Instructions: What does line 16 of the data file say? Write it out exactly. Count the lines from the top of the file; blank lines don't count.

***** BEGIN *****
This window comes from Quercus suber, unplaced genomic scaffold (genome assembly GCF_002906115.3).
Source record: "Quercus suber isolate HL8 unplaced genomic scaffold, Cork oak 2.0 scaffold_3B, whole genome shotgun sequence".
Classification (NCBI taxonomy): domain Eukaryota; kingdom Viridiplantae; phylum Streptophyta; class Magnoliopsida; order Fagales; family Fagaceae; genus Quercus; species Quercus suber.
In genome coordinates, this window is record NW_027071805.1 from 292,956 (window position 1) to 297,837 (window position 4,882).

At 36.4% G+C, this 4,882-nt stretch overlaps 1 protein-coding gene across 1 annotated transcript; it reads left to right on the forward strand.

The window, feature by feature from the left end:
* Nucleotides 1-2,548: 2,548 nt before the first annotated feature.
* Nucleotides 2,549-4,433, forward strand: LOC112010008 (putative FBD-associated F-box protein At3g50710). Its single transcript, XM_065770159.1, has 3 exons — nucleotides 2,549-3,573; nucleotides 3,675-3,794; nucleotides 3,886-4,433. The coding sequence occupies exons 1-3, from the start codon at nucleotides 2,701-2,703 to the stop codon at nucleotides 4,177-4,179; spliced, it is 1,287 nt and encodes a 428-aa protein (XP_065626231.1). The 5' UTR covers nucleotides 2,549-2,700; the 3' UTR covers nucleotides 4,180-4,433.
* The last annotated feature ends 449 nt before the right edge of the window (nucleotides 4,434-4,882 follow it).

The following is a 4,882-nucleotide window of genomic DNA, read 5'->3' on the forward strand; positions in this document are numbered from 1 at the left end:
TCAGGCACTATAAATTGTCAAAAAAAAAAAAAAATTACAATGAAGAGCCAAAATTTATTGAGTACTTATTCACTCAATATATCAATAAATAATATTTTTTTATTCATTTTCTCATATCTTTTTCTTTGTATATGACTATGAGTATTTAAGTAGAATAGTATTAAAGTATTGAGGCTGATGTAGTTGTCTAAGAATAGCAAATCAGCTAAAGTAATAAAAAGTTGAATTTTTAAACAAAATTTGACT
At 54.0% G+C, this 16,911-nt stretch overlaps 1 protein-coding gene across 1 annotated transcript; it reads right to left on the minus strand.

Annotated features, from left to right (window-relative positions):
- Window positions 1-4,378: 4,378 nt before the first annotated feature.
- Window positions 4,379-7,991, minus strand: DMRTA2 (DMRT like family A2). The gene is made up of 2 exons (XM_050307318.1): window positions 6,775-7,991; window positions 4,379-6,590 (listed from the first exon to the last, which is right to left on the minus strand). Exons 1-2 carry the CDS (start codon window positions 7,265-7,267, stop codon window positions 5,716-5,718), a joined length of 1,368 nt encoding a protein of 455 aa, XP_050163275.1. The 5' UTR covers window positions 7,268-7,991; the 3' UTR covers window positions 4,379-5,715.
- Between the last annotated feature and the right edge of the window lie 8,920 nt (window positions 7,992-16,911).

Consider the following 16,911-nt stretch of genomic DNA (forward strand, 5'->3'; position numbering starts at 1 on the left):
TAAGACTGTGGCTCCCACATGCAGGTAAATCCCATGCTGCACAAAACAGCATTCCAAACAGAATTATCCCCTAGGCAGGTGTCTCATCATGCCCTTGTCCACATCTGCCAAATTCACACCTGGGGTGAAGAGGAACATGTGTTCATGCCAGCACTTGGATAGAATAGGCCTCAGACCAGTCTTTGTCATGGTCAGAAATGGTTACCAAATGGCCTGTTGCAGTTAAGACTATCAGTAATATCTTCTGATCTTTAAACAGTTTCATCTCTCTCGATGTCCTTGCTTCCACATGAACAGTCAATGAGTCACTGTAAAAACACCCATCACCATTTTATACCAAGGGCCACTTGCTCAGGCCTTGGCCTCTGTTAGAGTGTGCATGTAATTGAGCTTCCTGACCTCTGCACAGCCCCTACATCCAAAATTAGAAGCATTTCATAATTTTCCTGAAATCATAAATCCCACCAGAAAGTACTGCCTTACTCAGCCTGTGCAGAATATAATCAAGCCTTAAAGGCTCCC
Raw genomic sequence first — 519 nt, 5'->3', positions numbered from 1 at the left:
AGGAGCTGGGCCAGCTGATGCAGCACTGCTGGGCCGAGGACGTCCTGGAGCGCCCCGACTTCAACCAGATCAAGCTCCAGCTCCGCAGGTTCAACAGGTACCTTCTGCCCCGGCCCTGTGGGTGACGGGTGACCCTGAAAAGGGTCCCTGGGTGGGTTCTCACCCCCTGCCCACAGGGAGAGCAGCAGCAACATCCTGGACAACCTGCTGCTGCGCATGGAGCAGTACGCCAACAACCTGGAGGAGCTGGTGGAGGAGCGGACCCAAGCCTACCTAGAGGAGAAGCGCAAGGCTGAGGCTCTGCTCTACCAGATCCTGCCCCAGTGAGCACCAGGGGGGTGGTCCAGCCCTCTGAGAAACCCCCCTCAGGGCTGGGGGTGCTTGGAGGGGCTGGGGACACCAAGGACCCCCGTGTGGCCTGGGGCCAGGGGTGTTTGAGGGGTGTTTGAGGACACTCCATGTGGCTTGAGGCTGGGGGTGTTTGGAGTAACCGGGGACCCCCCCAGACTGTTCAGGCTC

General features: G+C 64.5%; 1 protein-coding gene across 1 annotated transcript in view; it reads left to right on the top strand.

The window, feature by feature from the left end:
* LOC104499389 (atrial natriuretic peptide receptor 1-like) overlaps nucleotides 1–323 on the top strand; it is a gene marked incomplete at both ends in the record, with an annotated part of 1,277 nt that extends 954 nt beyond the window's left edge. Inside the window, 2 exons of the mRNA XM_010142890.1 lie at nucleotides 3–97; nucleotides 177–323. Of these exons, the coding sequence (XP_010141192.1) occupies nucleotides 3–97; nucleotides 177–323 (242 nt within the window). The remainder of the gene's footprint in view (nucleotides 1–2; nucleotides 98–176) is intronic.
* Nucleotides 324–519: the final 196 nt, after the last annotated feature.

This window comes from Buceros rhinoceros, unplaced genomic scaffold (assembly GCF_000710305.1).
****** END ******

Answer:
- Between the last annotated feature and the right edge of the window lie 8,920 nt (window positions 7,992-16,911).